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Abstract: Mapping Bay-Head Deltas Within Incised Valleys as an Aid for Predicting the Occurrence of Barrier Shoreline Sands: An Example From the Trinity/Sabine Incised Valley
Examination of the landward retreat history of bay-head deltas during transgressions will help predict the occurrence and location of barrier shorelines associated with incised valleys. During the last transgression (18,000 yr. BP to present) the Trinity/Sabine incised valley backfilled with continuous fluvial and bay-head delta facies and discontinuous middle-bay and coastal (tidal delta complex and barrier facies) deposits (Thomas and Anderson, 1994; Fig. 1A). Thomas and Anderson (1994) identified four packages of sediments bounded by flooding surfaces separating proximal coastal environments (bay-head delta and fluvial environments) from overlying distal coastal environments (middle bay, tidal delta, and barrier environments) within the incised valley. In places on the inner shelf banks (Sabine, Heald, Shepard, and Thomas banks) lie adjacent to and over the incised valley (Fig. 1A). These banks represent submerged paleoshorelines composed of three facies (from bottom to top): (1) a back barrier estuarine facies characterized by landward-dipping seismic reflectors and consisting of an interbedded sand and mud unit; (2) a fore-barrier, lower shoreface/ebb-tidal delta facies characterized by seaward-prograding to chaotic seismic reflectors and consisting of a muddy sand unit; and (3) a storm-reworked facies characterized by a chaotic to acoustically reverberating seismic reflection pattern consisting of an interbedded shell hash and sand unit (Rodriguez et al., 1999; Fig. 1B). The contact between the storm-reworked unit and the fore-barrier unit is the transgressive ravinement surface and represents shoreline submergence and reworking (Fig. 1B).
The modern Galveston Bay complex formed above the Trinity incised valley during the most recent stage of marine incursion, and because of its protected waters, it is an ideal area to examine incised valley fill in detail. The top of the bay-head delta surface has been mapped regionally within Galveston Bay and is characterized by a series of flat steps and inclined risers (Fig. 2). The flat steps represent landward translation of the bay-head delta environment. These flooding surfaces formed at the same time as the ravinement surfaces located within the offshore banks and indicate rapid landward translation of a bay complex as the result of sea-level rise. The risers represent periods of bay-head delta aggradation. This aggradation correlates with deposition of middle bay and barrier island sediments indicating formation of a new bay complex. Bay-head deltas are extremely sensitive to fluctuations in climate and sea-level. Landward translation of bay-head delta facies and barrier island submergence events occur simultaneously; therefore, recognition of bay-head delta steps within incised valley fill may aid in predicting the location of barrier sands stranded offshore as banks.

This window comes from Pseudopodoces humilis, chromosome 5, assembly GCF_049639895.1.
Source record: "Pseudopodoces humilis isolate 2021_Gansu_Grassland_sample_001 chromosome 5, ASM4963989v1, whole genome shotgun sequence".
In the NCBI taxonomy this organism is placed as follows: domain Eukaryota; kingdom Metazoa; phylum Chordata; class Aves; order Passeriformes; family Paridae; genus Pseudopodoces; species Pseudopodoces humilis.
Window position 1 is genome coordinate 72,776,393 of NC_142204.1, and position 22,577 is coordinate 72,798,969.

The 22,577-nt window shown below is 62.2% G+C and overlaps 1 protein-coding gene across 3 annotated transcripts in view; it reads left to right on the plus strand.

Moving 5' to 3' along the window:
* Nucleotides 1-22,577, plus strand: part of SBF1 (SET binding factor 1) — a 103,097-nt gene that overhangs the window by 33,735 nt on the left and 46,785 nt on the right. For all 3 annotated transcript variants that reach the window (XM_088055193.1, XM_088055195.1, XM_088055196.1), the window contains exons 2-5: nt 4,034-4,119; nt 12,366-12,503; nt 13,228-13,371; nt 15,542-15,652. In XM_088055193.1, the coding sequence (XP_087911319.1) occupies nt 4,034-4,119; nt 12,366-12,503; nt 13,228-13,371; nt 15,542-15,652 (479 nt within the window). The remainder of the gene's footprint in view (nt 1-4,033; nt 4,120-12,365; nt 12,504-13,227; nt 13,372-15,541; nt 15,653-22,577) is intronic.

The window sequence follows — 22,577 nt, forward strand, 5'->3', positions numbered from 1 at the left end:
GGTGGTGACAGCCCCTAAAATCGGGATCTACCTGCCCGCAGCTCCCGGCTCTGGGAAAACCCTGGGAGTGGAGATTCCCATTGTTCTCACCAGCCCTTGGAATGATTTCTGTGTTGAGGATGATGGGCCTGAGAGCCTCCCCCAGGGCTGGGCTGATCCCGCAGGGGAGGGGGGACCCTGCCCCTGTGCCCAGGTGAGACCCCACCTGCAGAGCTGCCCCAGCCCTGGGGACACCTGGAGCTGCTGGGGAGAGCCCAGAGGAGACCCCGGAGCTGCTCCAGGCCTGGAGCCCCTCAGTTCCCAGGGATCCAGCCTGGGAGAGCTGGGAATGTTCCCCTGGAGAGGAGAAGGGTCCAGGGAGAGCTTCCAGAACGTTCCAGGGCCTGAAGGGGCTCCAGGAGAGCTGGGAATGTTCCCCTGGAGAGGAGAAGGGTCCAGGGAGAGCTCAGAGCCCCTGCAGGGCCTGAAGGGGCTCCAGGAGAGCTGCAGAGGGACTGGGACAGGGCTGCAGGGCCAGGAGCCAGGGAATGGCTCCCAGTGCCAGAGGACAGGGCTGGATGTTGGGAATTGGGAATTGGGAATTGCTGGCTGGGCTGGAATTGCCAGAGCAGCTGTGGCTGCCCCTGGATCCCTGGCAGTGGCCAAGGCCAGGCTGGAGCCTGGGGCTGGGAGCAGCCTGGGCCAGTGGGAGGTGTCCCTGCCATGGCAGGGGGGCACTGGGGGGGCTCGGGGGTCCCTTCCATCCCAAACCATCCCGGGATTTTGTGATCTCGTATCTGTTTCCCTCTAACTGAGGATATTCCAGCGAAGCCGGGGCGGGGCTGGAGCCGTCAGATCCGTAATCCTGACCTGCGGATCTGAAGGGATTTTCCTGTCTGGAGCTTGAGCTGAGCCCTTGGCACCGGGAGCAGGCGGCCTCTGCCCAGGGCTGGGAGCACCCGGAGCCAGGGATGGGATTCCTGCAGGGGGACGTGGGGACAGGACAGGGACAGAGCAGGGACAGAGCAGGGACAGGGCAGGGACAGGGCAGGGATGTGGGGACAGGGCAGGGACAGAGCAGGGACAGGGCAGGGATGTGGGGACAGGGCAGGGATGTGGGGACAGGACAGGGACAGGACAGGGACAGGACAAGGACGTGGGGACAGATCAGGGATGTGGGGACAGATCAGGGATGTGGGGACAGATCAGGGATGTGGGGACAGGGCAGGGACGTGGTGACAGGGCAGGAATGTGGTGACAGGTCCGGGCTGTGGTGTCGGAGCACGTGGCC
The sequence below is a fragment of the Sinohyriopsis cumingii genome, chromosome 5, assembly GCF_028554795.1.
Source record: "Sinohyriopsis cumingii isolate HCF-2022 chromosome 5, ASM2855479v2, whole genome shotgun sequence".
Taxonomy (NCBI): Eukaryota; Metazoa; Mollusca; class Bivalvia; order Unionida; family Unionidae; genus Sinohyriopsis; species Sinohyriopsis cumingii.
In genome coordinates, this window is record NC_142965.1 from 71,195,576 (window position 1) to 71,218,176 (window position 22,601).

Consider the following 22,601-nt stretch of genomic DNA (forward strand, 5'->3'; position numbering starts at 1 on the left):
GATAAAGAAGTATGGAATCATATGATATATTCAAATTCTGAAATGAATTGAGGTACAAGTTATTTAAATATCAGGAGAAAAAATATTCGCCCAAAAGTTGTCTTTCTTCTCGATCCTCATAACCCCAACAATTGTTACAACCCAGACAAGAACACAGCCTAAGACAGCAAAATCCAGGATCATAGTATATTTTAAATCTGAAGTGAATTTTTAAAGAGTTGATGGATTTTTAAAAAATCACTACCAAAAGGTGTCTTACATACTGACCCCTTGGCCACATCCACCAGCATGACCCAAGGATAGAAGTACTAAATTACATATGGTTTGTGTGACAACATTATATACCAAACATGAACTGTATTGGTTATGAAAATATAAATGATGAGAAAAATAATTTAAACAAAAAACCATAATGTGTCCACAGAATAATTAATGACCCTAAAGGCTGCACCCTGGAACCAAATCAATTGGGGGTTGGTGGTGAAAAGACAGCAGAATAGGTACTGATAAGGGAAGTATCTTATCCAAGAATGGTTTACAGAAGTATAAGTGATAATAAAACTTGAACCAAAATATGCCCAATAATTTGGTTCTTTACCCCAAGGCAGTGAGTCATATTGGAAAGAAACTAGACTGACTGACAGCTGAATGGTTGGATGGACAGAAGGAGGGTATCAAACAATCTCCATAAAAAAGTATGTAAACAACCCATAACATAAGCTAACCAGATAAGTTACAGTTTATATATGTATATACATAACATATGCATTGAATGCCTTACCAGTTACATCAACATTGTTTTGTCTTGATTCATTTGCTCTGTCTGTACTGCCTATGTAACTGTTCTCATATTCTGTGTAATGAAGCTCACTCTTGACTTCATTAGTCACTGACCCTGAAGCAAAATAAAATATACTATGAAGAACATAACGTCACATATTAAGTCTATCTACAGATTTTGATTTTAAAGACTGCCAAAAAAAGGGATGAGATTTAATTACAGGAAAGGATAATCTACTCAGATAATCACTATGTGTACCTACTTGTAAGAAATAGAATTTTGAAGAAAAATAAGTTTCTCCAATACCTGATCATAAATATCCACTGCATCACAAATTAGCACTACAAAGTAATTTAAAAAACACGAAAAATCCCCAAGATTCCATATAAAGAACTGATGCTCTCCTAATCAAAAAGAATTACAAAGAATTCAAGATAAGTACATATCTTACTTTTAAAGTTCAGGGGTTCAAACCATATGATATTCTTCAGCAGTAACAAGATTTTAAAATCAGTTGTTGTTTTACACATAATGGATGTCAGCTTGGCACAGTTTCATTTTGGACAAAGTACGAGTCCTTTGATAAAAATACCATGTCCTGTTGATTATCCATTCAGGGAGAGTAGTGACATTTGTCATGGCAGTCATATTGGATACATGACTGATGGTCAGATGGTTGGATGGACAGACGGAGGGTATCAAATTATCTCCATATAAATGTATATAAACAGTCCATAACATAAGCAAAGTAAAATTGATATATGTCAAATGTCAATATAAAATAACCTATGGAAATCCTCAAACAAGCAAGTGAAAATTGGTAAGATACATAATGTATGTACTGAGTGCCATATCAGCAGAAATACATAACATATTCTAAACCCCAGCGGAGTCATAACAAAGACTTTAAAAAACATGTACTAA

Rodriguez, A. B., Anderson, J. B., and Bradford, J., 1998, Holocene tidal deltas of the Trinity incised valley: analogs for exploration and production: Gulf Coast Association of Geological Societies Transactions, v. 48, p. 373-380.
Rodriguez, A. B., Anderson, J. B., Siringan, F. P., and Taviani, M., 1999, Sedimentary facies and genesis of Holocene sand banks on the east Texas inner continental shelf, in Bergman, K. M., and Snedden, J. W., eds., Isolated Shallow Marine Sand Bodies: Sequence Stratigraphic Analysis and Sedimentologic Interpretation: SEPM Special Publication No. 64, p. 165-178.
Thomas, M. A. and Anderson, J. B., 1994, Sea-level controls on the facies architecture of the Trinity/Sabine incised-valley system, Texas continental shelf, in Boyd, R., Zaitlin, B. A., and Dalrymple, R., eds., Incised-Valley Systems: Origin and Sedimentary Sequences: SEPM Special Publication 51, p. 63-82.
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Acknowledgments and Associated Footnotes
(1) Department of Geology, University of Alabama, Tuscaloosa, Alabama 35487-0338
(2) Department of Geology and Geophysics, Rice University, Houston, Texas
Copyright © 2002 by The Gulf Coast Association of Geological Societies